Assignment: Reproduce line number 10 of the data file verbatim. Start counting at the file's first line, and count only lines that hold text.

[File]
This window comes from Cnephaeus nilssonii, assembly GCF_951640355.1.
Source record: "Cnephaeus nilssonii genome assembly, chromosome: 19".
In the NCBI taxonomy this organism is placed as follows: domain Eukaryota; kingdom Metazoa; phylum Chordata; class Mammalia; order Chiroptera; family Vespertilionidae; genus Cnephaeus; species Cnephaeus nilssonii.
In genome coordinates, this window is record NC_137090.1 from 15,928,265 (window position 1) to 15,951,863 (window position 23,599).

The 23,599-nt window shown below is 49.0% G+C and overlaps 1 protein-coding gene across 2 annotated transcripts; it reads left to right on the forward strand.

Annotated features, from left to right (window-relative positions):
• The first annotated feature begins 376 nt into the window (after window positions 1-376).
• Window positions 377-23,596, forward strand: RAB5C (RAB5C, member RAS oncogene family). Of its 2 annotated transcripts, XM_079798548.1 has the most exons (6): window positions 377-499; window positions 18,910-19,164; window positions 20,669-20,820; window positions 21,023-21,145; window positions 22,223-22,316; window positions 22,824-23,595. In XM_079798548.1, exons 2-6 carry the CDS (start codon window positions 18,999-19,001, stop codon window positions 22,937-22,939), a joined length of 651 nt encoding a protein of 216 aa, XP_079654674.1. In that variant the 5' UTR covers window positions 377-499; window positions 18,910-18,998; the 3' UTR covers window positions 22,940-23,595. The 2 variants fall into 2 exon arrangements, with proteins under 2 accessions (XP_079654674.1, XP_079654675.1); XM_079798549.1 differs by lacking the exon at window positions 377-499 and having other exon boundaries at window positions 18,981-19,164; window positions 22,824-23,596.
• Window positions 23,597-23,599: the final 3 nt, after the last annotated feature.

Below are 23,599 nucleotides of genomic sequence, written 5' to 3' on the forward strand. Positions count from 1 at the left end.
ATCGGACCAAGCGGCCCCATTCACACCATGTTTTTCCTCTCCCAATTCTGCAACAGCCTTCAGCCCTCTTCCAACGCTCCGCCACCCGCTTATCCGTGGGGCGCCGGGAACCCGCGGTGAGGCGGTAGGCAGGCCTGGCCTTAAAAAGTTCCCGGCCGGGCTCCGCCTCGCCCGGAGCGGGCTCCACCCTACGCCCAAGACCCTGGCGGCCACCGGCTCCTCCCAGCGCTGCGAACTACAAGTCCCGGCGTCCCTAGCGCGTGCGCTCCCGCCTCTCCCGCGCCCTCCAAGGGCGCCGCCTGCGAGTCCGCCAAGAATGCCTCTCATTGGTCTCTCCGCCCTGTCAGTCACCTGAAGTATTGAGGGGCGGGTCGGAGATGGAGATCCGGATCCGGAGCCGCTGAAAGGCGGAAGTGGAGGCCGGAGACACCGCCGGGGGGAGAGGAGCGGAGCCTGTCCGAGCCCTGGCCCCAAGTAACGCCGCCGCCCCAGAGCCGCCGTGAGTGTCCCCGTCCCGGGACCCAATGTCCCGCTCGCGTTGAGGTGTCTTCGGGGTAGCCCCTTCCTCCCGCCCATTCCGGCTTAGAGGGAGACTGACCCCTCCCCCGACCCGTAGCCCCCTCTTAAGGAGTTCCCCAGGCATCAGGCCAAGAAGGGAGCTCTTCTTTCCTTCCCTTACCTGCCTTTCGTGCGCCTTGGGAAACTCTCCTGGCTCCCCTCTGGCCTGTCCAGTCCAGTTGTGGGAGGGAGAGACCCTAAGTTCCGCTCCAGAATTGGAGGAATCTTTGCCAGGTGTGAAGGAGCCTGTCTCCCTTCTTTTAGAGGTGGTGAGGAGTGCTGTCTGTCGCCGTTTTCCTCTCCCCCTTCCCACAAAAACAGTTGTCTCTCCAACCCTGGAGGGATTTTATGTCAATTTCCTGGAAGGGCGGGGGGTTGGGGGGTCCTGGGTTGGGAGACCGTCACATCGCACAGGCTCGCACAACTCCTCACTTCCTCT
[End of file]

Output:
Below are 23,599 nucleotides of genomic sequence, written 5' to 3' on the forward strand. Positions count from 1 at the left end.